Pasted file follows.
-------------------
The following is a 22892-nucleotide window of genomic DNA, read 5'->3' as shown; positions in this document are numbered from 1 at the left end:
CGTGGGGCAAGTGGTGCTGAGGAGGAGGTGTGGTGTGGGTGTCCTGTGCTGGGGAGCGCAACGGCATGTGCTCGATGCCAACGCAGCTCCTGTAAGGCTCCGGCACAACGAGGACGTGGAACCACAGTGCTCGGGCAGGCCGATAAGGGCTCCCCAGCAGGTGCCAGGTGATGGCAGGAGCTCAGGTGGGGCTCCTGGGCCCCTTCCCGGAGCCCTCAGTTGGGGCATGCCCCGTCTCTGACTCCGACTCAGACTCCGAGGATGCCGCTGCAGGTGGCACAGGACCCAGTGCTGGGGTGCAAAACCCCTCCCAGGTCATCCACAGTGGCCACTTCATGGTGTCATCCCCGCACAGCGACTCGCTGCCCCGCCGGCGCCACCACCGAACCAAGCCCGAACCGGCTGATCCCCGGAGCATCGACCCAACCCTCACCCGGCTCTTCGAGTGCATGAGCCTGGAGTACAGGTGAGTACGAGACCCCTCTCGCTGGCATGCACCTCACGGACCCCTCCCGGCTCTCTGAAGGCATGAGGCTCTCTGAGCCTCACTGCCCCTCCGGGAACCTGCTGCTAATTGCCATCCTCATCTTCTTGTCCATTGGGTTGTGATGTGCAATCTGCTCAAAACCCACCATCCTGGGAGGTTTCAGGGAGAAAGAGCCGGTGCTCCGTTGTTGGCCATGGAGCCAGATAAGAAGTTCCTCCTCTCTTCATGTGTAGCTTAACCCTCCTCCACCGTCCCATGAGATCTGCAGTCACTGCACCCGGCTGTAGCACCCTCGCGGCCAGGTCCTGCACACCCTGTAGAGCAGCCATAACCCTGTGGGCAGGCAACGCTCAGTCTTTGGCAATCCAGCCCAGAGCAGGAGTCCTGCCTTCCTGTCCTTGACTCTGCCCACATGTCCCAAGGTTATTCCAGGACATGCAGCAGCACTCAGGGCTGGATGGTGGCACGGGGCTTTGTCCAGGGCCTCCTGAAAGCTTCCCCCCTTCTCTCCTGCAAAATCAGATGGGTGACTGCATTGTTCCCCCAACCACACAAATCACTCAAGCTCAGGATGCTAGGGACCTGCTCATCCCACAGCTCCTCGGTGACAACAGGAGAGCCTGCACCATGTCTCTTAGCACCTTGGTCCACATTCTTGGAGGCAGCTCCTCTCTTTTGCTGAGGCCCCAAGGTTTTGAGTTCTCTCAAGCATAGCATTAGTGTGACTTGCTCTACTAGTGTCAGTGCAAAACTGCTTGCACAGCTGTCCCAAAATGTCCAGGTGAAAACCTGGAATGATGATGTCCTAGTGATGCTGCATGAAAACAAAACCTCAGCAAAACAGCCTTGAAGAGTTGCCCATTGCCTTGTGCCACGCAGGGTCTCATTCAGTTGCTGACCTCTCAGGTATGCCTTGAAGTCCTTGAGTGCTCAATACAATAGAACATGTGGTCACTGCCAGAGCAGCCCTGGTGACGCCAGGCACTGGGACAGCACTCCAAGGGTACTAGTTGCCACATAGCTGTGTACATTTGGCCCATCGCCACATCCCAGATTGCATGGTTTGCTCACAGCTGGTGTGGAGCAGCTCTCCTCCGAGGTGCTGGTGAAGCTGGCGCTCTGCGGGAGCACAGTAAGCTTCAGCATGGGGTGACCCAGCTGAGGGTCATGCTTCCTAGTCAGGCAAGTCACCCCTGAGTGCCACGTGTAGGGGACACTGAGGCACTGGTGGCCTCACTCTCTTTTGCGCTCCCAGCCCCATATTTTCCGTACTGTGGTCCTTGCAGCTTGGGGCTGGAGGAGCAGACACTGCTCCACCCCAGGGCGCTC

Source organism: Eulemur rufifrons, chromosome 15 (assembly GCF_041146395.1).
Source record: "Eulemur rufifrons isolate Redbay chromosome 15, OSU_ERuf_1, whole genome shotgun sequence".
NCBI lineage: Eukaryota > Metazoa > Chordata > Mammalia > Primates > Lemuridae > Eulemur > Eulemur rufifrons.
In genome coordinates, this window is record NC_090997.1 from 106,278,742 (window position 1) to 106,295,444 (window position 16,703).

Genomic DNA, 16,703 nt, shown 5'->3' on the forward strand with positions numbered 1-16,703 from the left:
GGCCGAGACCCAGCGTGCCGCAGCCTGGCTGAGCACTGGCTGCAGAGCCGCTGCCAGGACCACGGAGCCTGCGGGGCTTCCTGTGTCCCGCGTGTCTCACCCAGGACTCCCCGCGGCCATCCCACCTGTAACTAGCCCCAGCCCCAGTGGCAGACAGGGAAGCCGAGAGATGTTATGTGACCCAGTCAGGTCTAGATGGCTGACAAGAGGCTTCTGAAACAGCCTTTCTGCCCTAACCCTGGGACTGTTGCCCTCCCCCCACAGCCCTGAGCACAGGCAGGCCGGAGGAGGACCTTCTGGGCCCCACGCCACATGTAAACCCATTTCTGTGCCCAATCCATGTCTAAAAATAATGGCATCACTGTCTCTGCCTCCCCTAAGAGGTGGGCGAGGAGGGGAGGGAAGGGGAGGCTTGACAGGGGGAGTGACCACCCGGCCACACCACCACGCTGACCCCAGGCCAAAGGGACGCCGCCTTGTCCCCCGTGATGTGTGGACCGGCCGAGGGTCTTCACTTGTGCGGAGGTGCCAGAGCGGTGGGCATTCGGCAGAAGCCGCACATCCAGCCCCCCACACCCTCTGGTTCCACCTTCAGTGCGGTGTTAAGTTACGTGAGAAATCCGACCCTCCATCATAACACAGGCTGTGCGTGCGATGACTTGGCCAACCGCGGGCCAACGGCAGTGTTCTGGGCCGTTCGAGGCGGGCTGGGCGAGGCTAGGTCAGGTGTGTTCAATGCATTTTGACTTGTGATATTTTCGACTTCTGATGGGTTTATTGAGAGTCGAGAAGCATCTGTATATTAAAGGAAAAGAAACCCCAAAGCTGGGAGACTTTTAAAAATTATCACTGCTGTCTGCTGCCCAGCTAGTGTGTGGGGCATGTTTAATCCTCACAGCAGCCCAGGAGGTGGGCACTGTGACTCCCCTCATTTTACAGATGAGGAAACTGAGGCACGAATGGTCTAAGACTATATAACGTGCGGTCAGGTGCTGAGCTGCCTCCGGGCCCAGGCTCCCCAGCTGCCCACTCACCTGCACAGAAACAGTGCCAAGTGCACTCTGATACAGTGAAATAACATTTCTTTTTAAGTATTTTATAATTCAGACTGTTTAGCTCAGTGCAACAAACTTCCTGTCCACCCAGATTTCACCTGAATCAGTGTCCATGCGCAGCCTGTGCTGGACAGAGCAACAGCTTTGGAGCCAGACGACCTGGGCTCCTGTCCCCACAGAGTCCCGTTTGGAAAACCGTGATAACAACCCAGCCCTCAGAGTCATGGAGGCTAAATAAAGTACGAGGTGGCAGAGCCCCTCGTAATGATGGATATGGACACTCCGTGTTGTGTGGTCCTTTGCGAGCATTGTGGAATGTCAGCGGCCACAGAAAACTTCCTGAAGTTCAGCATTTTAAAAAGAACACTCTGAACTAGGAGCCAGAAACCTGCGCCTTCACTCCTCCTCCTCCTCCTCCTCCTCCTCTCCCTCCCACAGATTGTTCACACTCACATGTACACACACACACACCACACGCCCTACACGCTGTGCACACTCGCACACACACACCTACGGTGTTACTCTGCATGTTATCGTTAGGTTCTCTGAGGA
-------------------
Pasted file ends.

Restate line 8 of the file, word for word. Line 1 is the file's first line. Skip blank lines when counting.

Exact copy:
GGCCGAGACCCAGCGTGCCGCAGCCTGGCTGAGCACTGGCTGCAGAGCCGCTGCCAGGACCACGGAGCCTGCGGGGCTTCCTGTGTCCCGCGTGTCTCACCCAGGACTCCCCGCGGCCATCCCACCTGTAACTAGCCCCAGCCCCAGTGGCAGACAGGGAAGCCGAGAGATGTTATGTGACCCAGTCAGGTCTAGATGGCTGACAAGAGGCTTCTGAAACAGCCTTTCTGCCCTAACCCTGGGACTGTTGCCCTCCCCCCACAGCCCTGAGCACAGGCAGGCCGGAGGAGGACCTTCTGGGCCCCACGCCACATGTAAACCCATTTCTGTGCCCAATCCATGTCTAAAAATAATGGCATCACTGTCTCTGCCTCCCCTAAGAGGTGGGCGAGGAGGGGAGGGAAGGGGAGGCTTGACAGGGGGAGTGACCACCCGGCCACACCACCACGCTGACCCCAGGCCAAAGGGACGCCGCCTTGTCCCCCGTGATGTGTGGACCGGCCGAGGGTCTTCACTTGTGCGGAGGTGCCAGAGCGGTGGGCATTCGGCAGAAGCCGCACATCCAGCCCCCCACACCCTCTGGTTCCACCTTCAGTGCGGTGTTAAGTTACGTGAGAAATCCGACCCTCCATCATAACACAGGCTGTGCGTGCGATGACTTGGCCAACCGCGGGCCAACGGCAGTGTTCTGGGCCGTTCGAGGCGGGCTGGGCGAGGCTAGGTCAGGTGTGTTCAATGCATTTTGACTTGTGATATTTTCGACTTCTGATGGGTTTATTGAGAGTCGAGAAGCATCTGTATATTAAAGGAAAAGAAACCCCAAAGCTGGGAGACTTTTAAAAATTATCACTGCTGTCTGCTGCCCAGCTAGTGTGTGGGGCATGTTTAATCCTCACAGCAGCCCAGGAGGTGGGCACTGTGACTCCCCTCATTTTACAGATGAGGAAACTGAGGCACGAATGGTCTAAGACTATATAACGTGCGGTCAGGTGCTGAGCTGCCTCCGGGCCCAGGCTCCCCAGCTGCCCACTCACCTGCACAGAAACAGTGCCAAGTGCACTCTGATACAGTGAAATAACATTTCTTTTTAAGTATTTTATAATTCAGACTGTTTAGCTCAGTGCAACAAACTTCCTGTCCACCCAGATTTCACCTGAATCAGTGTCCATGCGCAGCCTGTGCTGGACAGAGCAACAGCTTTGGAGCCAGACGACCTGGGCTCCTGTCCCCACAGAGTCCCGTTTGGAAAACCGTGATAACAACCCAGCCCTCAGAGTCATGGAGGCTAAATAAAGTACGAGGTGGCAGAGCCCCTCGTAATGATGGATATGGACACTCCGTGTTGTGTGGTCCTTTGCGAGCATTGTGGAATGTCAGCGGCCACAGAAAACTTCCTGAAGTTCAGCATTTTAAAAAGAACACTCTGAACTAGGAGCCAGAAACCTGCGCCTTCACTCCTCCTCCTCCTCCTCCTCCTCCTCTCCCTCCCACAGATTGTTCACACTCACATGTACACACACACACACCACACGCCCTACACGCTGTGCACACTCGCACACACACACCTACGGTGTTACTCTGCATGTTATCGTTAGGTTCTCTGAGGA